Borgnines right-hand man in Robert Fuests bizarre horror-western, The Devils Rain. Draped in a black cowl, heavily made
up, Travolta must have felt that there was a reasonable chance of his inauspicious film
debut passing unnoticed. However, he probably reckoned without a simple anatomical fact:
he possesses a chin of extraordinary recognisability. That chin pops up in the oddest
places throughout the film: behind William Shatners right shoulder as Bill takes
pot-shots at the satanic congregation; in Bills car, blocking his futile attempt to
flee; in a brawl with Tom Skerritt, whos in town looking for Bill; and in a
desecrated church, finding the lost-lost Book that will deliver the doomed souls into the
power of the goats-headed Borgnine. The Chin is also present when "the
devils rain" starts to fall, and along with the rest of the satanists, slowly
and graphically melts away into a puddle of goop.
Silent throughout 99% of the film, Travoltas big moment comes when he detects Tom Skerritts infiltration of the congregations black mass. Moving with odd, jerky motions that suggest he is literally sniffing out the intruder, Travolta points an accusing finger and delivers his one and only line which, I am saddened to say, is one of the Medveds notorious misquotations. The line is not, in fact, "Blasphemer! Get him, he is a blasphemer!" but merely, "Blasphemer! Blasphemer!" It is hard to believe that two words could be delivered so woodenly and harder still that the actor who delivered them would one day command fees of $20,000,000. Oh, excuse me - $20,000,001. After all, take care of the dollars and the millions will take care of themselves .
The 13th. The rise of the slasher film gave many, many young actors
employment during the early eighties. As long as you didnt mind an idiotic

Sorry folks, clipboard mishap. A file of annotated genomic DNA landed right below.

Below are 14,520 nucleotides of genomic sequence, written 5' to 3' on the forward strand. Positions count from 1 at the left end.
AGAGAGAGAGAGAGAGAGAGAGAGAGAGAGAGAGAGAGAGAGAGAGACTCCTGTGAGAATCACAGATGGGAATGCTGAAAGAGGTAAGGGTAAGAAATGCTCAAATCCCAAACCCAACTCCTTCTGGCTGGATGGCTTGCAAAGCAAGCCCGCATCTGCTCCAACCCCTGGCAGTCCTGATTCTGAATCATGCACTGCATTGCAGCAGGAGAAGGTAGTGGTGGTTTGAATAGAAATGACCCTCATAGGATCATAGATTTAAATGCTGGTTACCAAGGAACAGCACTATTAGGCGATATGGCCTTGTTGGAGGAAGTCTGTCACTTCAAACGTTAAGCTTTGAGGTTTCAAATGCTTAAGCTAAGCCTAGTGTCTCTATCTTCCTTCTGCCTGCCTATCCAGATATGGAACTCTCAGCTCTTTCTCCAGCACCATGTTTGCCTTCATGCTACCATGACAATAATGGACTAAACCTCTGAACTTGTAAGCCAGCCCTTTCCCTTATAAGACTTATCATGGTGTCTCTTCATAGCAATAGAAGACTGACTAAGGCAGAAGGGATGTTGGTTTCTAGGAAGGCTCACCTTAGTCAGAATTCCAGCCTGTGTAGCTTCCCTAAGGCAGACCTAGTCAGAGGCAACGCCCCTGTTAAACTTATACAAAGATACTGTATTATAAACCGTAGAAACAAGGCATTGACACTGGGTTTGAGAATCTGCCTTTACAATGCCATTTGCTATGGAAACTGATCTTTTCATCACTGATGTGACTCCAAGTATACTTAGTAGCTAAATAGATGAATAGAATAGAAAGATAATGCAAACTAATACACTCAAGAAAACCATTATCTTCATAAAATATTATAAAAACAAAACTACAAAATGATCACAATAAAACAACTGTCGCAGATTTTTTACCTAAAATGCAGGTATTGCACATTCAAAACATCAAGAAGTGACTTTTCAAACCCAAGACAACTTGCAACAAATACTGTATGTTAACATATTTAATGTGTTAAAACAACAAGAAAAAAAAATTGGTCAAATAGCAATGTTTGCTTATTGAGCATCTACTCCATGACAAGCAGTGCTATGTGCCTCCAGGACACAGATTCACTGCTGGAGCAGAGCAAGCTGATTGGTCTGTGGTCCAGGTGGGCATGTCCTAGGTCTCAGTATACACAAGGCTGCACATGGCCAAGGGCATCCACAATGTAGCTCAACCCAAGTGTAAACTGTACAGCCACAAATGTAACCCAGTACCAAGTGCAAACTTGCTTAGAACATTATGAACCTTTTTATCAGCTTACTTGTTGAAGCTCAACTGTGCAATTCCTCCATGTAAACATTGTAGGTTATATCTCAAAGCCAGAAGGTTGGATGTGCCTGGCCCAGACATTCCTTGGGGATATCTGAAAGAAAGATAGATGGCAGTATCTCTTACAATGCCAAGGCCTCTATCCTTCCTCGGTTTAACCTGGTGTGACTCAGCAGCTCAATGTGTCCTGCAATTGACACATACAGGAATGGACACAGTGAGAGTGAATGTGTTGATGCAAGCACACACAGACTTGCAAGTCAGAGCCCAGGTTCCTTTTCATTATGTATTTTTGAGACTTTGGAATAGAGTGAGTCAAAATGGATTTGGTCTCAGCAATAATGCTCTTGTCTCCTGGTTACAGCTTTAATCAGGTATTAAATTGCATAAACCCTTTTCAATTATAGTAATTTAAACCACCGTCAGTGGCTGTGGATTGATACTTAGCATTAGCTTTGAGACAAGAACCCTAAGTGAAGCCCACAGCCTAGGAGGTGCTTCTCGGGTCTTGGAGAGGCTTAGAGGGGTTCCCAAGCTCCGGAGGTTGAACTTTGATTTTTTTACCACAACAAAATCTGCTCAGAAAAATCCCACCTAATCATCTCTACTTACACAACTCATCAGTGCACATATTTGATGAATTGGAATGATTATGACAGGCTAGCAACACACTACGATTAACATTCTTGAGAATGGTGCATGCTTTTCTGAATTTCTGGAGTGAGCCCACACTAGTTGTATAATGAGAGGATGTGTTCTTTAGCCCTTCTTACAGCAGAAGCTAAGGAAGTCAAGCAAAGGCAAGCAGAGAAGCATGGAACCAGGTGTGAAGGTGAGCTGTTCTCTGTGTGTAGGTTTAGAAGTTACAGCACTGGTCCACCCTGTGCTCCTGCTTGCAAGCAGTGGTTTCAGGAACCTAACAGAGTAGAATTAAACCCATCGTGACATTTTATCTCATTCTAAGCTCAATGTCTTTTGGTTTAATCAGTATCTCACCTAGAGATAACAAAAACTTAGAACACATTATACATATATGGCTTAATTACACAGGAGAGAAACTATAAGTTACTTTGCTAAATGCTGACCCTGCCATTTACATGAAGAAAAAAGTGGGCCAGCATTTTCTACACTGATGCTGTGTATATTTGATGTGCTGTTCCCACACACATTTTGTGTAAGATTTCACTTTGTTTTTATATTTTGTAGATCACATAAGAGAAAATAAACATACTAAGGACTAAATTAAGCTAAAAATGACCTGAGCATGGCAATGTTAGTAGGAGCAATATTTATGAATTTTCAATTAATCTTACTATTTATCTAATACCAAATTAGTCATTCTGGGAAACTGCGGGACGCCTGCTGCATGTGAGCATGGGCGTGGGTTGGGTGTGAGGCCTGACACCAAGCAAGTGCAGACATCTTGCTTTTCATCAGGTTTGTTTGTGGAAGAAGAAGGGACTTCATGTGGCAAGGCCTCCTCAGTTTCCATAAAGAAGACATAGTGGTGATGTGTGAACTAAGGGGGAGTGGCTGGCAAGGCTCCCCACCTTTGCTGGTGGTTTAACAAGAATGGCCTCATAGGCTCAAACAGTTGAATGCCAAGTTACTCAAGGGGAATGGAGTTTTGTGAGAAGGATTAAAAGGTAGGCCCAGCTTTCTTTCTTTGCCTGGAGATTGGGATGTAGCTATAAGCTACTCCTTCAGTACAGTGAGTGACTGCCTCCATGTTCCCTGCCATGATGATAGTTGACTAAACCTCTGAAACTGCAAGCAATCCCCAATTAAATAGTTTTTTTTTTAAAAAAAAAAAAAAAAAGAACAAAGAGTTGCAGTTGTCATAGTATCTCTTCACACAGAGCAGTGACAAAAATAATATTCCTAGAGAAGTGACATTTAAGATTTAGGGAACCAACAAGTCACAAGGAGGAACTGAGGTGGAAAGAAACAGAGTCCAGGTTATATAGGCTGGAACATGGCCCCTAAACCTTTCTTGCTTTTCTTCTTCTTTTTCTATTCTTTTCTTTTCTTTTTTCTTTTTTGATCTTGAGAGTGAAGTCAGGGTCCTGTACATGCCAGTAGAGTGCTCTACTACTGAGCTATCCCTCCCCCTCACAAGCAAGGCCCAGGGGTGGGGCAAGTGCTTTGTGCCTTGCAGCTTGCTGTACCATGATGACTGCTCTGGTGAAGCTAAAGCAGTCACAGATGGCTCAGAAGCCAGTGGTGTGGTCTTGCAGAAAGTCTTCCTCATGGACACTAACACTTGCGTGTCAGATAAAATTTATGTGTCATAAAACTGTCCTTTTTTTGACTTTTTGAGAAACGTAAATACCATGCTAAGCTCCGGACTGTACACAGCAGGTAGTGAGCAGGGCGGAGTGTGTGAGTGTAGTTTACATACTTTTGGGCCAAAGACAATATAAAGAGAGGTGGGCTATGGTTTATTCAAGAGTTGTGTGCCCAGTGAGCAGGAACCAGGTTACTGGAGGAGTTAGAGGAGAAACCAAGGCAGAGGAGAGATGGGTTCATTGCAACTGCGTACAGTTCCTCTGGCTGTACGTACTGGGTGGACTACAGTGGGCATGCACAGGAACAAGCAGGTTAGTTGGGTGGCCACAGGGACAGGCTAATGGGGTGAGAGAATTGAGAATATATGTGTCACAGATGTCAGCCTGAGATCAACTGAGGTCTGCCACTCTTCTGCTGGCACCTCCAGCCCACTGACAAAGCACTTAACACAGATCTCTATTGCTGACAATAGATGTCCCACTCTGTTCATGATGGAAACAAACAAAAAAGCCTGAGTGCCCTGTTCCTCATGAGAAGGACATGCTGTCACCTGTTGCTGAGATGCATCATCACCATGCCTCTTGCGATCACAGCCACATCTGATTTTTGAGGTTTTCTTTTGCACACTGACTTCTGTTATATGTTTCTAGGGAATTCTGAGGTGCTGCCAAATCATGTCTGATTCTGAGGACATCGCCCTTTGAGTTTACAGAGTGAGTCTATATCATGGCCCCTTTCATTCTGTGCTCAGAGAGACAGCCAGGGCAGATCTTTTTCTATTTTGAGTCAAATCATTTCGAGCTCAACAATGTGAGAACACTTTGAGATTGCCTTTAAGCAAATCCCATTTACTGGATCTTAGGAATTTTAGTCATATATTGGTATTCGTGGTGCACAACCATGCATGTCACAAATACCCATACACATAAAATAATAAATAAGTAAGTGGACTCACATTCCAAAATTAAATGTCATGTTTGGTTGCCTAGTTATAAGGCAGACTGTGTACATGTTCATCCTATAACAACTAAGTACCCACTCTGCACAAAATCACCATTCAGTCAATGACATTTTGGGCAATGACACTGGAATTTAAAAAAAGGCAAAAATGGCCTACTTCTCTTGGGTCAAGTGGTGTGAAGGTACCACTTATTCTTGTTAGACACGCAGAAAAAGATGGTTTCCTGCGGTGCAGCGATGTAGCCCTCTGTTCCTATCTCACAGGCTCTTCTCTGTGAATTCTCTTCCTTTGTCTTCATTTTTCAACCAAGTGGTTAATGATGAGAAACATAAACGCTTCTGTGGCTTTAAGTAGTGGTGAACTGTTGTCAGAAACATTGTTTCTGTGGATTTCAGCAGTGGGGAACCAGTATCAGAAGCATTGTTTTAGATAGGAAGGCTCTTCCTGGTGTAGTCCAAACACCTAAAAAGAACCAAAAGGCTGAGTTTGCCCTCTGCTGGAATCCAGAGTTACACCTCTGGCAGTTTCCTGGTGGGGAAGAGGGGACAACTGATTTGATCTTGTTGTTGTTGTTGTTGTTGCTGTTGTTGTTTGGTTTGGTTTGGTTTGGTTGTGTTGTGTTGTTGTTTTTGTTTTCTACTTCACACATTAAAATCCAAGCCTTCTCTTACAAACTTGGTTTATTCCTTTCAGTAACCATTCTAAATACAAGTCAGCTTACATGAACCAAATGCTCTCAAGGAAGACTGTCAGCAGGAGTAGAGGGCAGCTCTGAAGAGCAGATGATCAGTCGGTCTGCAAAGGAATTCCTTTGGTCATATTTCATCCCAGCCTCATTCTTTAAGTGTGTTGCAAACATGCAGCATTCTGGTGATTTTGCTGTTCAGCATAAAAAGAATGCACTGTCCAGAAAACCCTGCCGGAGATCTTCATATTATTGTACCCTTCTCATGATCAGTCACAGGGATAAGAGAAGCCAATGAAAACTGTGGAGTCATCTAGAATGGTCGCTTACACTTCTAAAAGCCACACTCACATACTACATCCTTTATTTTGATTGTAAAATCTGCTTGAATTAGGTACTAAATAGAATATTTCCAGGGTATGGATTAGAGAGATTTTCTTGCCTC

storyline, hours in the makeup chair, and an abrupt and bloody termination to your role,
there was always a way of keeping the bills paid. In his third film appearance, and first
sizeable part, Kevin Bacon plays Jack aka Onscreen Victim #5. Along with his
girlfriend, Marcie, and his best friend, Ned, Jack takes a job as a counsellor at Camp
Crystal Lake, better known to the locals as "Camp Blood". Jack learns the
meaning behind this affectionate nickname when he steals away with Marcie for a quick
bounce on a bunk. As movie sex scenes go, this one is positively modest: we see much more
of Jacks shoulder blades than any other portion of his or Marcies anatomies.
But, in the slasher film world, a moral transgression is a moral transgression; and Jack
is suitably rewarded for his with the films most notorious and gruesome death: an
arrow through the throat from underneath, complete with pumping, nastily realistic blood.
Word has it that in the uncut version of this film, Jacks death lasts about forty
seconds longer than it does in the generally released R-rated version
Im sure that no-one watching Friday The 13th in 1980 could have anticipated that Kevin Bacon would go on to a lengthy acting career: theres nothing in the film to suggest anything of the kind. Making his first appearance twelve minutes in, and slaughtered only twenty-nine minutes later, Bacon doesnt get much of a chance to make an impression. Granted, hes not helped by the films screenplay, which gives its girls character moments, but restricts its boys to behaving like idiots. Nevertheless, Bacons overall performance in the film is just as uninspired and as stilted as that of any of his fellow victims-to-be. That he alone of the cast went on to a career seems perfectly arbitrary. In fact, if I were asked to nominate who in this film gives the most indication of possessing genuine talent, Id vote, not for Kevin Bacon, but for Laurie Bartram who, as Brenda, projects an attractive warmth and sassiness onscreen. However, a quick trip to the IMDb indicates that Friday The 13th was Bartrams only screen appearance. Shows how much I know, huh?
|As has been observed with respect to Paul Newmans debut
performance in The Silver Chalice, it isnt everyone who gets to embarrass
themself in a full-blown starring role first up. Jessica Lange joined this elite group of
unfortunates when she was cast as the female lead in the ill-advised re-make of the
classic King Kong. Lange plays "Dwan" ("like Dawn, except I switched
two letters to make it more memorable"), cast adrift when the yacht she was
travelling on exploded. She subsequently explains her survival to her rescuers by
revealing that everyone else was below deck watching Deep Throat at the time of
the, ah, "tragedy". I hesitate to use that expression because Dwan herself seems
largely unmoved, consoling herself with the reflection that "Harry probably
wouldnt have cast me in that movie anyway". Before long, Dwan finds herself
attracted to palaeontologist Jack Prescott, but Jack turns out to have a rival for his
affections in the shape of a fifty-foot ape named Kong